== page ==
JIS News

The London School of Hygiene and Tropical Medicine on Tuesday (May 17), honoured Jamaican heroine, Mary Seacole when it named its Boardroom at Beckford Square in her honour.
High Commissioner, Her Excellency Gail Mathurin who officially unveiled the plaque, said she was elated to see that Mary Seacole was finally receiving the international recognition she deserved.
“As a Jamaican, I am elated to see that Mary Seacole is finally starting to receive the international recognition she deserves as a significant historical figure. She was a caring woman who was absolutely resolute in her dedication to help others, which she never doubted was her calling in life,” she said.
The High Commissioner said Mary Seacole was a fine example of the long tradition of Jamaican women, who had forged ahead in the face of adversity to make their way in the world.
“Few of us today can even comprehend the adversity inherent in travelling the world unaccompanied in Victorian times while being a coloured, widowed, Jamaican woman. Examining her life in the context of where and when she lived, one cannot overstate what a pioneer she really was – as a healer, as an entrepreneur and as an individual. Mary was well aware of the fact that there were many obstacles in her path and had no intention of letting other people’s limited expectations of her become one of these obstacles,” Miss Mathurin added.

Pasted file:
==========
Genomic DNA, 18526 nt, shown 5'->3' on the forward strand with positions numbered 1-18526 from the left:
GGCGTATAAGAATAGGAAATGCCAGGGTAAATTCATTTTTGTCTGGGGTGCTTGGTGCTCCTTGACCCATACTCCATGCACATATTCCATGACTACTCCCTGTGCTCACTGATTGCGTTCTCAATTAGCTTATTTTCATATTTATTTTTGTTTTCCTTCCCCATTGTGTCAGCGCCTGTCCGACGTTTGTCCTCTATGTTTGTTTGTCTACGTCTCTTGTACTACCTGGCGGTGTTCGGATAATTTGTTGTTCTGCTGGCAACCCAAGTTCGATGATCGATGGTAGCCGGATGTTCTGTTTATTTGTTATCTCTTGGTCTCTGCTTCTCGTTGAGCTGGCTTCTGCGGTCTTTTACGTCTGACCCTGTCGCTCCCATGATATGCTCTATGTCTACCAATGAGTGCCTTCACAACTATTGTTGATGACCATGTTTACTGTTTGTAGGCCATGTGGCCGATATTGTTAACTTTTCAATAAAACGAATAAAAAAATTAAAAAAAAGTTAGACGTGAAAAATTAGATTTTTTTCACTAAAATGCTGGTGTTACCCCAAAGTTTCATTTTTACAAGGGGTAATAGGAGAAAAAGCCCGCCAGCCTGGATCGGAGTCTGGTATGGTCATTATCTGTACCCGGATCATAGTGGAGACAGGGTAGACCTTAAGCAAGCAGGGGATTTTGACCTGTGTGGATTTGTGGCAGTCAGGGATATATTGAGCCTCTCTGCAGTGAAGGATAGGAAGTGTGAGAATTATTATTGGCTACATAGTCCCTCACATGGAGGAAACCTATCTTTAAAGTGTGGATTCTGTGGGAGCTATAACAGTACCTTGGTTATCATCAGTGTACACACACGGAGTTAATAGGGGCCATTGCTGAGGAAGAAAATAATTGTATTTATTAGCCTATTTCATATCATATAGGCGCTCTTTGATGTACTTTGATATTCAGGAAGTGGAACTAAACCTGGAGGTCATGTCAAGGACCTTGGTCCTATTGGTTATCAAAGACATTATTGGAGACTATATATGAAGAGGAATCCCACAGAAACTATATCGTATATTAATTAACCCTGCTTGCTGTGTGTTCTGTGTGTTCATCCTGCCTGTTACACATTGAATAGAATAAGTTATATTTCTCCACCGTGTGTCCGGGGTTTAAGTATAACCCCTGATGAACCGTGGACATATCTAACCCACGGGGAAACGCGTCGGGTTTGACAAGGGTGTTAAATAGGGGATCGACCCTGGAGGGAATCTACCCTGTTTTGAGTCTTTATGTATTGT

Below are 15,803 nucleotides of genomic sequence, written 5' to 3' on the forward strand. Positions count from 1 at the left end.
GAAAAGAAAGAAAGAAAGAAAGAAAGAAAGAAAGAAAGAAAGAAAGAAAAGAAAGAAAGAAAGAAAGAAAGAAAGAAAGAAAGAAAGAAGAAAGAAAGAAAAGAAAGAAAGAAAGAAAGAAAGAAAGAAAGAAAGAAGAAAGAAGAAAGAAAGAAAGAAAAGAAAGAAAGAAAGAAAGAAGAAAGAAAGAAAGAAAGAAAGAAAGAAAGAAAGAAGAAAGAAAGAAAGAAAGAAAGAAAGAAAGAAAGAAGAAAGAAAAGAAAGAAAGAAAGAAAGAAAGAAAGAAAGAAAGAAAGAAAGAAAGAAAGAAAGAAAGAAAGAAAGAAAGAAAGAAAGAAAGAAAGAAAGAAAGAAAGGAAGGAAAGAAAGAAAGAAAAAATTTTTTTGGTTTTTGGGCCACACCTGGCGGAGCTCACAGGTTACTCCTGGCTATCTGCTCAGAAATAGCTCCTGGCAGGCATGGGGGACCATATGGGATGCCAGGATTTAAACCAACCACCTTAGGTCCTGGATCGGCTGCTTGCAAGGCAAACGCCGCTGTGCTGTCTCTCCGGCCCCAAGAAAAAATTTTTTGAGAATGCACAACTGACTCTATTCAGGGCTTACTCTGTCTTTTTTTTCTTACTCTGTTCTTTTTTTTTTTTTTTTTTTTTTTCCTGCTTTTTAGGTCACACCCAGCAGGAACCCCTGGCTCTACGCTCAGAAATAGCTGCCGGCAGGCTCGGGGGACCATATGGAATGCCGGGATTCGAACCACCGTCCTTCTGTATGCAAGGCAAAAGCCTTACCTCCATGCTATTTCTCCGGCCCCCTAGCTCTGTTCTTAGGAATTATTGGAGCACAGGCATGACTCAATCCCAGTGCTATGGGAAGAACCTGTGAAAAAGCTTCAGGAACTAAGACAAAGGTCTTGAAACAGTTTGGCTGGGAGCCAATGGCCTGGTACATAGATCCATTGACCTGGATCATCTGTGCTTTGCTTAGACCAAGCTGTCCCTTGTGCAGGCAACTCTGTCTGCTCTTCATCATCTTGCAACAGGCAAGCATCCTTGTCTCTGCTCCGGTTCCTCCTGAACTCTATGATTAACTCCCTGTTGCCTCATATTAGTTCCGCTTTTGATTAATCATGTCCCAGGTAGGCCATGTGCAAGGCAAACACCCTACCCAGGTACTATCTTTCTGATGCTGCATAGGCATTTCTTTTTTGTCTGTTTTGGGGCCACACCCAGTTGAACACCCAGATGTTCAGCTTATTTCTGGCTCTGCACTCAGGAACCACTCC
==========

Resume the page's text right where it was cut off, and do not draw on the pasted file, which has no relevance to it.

Director of the London School of Hygiene and Tropical Medicine, Professor Andrew Haines said the decision was taken to honour Mary Seacole to mark the bicentenary of her birth in 1805. “By naming this room after her, the school acknowledges her inspirational legacy and aims to keep her memory alive among students and staff,” he said.
Professor Elizabeth Anionwu, Head of the Mary Seacole Centre for Nursing Practice at Thames Valley University who also spoke at the ceremony, described Mary Seacole as very courageous, noting that the aim was to acknowledge her legacy and keep her memory alive.
Author of a 2004 biography of Mary Seacole, Jane Robinson said Mary Seacole refused to be ‘pigeonholed’, and had inspired her. She also spoke about Mary Seacole’s strength of character and supreme self-confidence.
In recent years, there has been increased interest in Mary Seacole in the United Kingdom. Last year she was named the greatest black Briton and this year there are several activities planned to mark the bicentennial of her birth.

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